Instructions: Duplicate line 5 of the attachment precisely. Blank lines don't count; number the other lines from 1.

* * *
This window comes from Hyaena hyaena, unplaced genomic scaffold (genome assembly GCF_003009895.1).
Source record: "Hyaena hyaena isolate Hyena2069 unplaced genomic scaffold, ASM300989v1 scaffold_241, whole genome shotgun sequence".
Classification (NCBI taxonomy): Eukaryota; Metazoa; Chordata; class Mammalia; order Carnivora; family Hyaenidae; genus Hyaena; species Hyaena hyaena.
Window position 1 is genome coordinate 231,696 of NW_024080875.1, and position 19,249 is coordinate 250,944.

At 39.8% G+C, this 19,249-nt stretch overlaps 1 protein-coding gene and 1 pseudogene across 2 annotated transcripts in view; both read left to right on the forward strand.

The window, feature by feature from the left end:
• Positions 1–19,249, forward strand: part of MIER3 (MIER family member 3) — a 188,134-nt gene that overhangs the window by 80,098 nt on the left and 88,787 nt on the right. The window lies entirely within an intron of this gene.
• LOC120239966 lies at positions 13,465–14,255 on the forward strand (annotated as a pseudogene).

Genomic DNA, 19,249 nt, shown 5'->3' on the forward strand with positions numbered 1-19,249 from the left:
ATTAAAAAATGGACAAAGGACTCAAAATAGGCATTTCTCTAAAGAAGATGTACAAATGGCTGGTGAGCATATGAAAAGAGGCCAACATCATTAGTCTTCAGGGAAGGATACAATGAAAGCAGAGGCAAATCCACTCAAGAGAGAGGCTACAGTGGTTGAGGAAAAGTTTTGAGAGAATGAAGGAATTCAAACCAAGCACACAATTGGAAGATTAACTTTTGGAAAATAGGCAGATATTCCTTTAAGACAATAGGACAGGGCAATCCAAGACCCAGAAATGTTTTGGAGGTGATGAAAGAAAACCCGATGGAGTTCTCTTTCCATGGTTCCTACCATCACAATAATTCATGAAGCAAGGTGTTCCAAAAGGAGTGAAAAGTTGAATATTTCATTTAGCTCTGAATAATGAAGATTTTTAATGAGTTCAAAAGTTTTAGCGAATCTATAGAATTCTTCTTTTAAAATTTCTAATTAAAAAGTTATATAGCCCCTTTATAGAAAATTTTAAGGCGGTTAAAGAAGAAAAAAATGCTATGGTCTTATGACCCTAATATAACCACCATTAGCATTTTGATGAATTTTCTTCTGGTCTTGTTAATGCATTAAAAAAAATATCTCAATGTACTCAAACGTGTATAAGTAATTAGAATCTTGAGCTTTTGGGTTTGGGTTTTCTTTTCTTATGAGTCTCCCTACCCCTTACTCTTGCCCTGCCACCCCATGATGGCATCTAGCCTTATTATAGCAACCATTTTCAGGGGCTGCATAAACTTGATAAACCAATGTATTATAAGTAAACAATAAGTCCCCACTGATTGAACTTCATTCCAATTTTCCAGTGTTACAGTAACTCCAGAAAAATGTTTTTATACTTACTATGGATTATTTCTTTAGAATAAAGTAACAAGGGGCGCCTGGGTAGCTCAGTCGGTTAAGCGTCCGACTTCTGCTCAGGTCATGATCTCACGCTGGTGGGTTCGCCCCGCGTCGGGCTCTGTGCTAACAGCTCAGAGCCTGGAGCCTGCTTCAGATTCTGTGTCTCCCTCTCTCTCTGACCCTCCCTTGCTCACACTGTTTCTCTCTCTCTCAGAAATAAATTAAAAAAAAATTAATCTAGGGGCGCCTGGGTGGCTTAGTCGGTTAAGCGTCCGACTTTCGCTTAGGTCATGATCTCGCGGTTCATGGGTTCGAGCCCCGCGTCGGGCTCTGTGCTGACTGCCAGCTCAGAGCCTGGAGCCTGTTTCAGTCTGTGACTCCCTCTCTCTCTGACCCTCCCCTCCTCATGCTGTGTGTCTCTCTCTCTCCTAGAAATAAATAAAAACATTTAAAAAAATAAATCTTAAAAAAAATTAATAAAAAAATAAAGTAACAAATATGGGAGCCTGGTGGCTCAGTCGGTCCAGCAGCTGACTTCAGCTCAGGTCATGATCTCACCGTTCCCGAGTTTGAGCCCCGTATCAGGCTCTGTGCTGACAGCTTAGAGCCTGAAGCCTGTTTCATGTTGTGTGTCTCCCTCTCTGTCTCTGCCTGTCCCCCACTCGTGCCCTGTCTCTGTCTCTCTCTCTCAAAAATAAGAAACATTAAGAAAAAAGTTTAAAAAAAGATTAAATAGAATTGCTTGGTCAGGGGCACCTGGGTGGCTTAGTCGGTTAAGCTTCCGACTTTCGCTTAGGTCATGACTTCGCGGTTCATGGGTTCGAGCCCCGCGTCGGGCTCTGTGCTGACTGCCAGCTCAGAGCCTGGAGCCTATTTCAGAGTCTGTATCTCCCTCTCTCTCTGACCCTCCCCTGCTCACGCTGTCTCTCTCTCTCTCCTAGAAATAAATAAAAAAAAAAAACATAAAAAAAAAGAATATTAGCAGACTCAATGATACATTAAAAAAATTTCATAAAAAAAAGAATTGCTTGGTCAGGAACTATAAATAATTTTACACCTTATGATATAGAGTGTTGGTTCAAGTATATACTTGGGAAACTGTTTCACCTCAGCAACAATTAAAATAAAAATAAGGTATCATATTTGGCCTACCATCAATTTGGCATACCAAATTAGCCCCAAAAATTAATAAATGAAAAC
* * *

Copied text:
At 39.8% G+C, this 19,249-nt stretch overlaps 1 protein-coding gene and 1 pseudogene across 2 annotated transcripts in view; both read left to right on the forward strand.